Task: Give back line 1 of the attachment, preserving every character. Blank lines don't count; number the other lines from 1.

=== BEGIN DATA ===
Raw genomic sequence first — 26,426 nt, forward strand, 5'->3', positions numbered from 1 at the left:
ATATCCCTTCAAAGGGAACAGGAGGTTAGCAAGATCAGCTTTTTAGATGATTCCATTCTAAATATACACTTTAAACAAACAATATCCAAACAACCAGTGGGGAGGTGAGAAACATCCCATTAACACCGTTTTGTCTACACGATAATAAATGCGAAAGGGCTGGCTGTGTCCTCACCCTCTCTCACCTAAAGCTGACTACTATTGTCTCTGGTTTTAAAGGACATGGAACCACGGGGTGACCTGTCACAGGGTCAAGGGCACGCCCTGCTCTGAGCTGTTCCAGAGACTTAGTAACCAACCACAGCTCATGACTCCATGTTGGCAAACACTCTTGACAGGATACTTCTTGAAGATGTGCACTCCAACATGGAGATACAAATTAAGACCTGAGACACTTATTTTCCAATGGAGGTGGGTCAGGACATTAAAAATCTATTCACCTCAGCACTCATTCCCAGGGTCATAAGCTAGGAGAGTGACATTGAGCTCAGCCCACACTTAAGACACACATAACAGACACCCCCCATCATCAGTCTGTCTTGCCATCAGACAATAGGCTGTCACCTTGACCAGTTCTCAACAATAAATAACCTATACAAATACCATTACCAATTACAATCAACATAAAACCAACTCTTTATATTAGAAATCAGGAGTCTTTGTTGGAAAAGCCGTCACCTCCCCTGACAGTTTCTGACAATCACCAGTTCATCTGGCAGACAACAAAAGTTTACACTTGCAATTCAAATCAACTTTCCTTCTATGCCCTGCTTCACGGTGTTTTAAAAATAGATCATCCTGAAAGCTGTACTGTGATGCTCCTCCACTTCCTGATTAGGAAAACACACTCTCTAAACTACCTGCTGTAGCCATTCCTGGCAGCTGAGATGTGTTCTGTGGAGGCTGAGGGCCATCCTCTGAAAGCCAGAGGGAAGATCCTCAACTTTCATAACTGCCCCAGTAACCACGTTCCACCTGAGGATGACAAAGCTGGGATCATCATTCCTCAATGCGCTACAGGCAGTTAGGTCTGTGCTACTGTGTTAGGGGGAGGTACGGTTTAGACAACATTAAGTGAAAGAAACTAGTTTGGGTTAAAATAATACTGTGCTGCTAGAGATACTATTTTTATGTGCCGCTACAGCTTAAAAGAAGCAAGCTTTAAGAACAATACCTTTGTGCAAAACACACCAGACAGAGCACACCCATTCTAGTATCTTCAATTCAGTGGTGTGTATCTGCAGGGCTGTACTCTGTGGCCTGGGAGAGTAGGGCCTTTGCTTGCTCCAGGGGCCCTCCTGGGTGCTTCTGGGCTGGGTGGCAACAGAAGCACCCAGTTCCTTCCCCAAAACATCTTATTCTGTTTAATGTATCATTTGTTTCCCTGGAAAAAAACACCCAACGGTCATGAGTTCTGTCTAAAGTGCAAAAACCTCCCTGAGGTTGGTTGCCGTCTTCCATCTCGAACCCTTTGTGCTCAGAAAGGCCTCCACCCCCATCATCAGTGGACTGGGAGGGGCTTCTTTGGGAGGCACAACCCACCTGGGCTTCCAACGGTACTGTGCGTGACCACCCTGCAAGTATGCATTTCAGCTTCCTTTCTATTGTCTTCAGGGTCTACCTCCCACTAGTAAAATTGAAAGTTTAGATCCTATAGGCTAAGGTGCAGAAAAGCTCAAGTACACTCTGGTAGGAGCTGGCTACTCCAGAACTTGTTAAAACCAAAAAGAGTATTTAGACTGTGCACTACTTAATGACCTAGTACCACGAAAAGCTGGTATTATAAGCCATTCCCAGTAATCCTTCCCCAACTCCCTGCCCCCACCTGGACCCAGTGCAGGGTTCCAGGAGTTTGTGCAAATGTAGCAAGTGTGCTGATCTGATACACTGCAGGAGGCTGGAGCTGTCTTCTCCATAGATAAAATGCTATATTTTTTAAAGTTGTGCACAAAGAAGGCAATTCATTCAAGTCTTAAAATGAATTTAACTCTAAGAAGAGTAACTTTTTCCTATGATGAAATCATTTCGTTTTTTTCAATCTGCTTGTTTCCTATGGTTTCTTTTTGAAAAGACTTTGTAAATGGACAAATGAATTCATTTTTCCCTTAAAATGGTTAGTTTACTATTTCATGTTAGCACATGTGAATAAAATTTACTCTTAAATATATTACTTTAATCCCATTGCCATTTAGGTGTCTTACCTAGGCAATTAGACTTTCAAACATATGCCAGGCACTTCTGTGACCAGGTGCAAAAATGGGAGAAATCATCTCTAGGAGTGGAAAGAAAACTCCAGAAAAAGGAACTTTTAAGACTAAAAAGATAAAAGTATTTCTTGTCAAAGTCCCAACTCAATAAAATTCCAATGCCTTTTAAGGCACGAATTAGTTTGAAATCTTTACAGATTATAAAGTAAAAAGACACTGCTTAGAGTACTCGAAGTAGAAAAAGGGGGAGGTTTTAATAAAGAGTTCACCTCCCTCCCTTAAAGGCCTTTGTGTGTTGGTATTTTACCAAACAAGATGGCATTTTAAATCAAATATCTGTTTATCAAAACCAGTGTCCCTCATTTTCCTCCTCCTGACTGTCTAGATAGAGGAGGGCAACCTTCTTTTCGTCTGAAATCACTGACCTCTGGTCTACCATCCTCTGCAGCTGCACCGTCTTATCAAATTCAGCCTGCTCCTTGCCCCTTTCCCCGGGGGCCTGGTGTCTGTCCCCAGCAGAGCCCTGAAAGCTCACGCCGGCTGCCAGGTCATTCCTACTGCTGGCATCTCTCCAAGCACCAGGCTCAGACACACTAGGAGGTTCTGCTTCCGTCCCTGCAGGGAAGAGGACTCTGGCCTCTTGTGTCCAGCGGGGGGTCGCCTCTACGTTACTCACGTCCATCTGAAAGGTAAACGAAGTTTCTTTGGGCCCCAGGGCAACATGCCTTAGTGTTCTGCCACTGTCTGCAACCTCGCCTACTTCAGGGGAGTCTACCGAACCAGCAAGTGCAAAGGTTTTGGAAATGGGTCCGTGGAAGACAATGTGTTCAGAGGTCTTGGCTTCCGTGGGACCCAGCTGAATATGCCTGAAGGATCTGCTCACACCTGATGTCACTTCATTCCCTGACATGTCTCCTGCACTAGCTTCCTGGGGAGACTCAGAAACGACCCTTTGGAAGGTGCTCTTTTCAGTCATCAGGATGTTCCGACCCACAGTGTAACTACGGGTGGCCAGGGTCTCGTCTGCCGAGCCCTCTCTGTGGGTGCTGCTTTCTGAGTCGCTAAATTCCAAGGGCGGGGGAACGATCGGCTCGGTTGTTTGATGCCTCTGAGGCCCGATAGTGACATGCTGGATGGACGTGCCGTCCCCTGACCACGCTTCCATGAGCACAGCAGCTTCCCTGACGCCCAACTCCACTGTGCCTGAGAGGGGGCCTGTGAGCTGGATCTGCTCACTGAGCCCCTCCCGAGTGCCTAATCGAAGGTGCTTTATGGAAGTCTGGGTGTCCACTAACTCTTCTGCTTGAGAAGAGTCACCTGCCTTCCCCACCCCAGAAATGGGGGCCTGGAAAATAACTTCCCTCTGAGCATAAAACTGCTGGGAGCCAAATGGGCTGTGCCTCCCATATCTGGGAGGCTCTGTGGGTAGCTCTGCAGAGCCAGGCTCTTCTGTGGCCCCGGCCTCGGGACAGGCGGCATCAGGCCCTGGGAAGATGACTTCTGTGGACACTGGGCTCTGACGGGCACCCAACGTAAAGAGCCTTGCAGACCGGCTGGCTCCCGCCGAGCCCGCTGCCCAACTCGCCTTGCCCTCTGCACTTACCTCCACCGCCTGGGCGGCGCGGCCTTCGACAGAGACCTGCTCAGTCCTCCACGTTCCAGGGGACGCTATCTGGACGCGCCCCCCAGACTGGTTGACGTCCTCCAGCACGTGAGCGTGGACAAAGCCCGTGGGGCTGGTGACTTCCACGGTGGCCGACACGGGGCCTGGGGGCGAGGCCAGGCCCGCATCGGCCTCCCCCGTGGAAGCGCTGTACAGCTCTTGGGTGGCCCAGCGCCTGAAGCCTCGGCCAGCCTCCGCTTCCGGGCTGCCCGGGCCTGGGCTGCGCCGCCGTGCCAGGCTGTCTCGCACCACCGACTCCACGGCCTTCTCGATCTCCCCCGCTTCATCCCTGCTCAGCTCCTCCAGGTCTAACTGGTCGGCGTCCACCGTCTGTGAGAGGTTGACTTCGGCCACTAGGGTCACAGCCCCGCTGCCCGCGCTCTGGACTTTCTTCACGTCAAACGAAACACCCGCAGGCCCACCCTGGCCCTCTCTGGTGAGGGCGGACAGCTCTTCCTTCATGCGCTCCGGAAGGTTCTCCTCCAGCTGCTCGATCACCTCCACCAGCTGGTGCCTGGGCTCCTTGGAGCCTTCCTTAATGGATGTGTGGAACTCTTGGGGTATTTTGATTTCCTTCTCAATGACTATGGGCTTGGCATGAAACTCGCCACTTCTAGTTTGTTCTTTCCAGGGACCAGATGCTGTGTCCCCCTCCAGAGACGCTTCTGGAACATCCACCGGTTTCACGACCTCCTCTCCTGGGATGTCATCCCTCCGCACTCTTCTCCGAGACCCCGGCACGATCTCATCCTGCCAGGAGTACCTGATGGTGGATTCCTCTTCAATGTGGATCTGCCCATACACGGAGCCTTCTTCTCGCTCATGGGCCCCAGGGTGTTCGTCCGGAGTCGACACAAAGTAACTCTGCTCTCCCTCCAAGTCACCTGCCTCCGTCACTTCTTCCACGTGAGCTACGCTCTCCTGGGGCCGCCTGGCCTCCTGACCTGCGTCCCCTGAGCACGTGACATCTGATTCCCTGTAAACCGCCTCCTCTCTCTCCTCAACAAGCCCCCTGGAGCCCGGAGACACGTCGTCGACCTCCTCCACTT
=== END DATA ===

Raw genomic sequence first — 26,426 nt, forward strand, 5'->3', positions numbered from 1 at the left: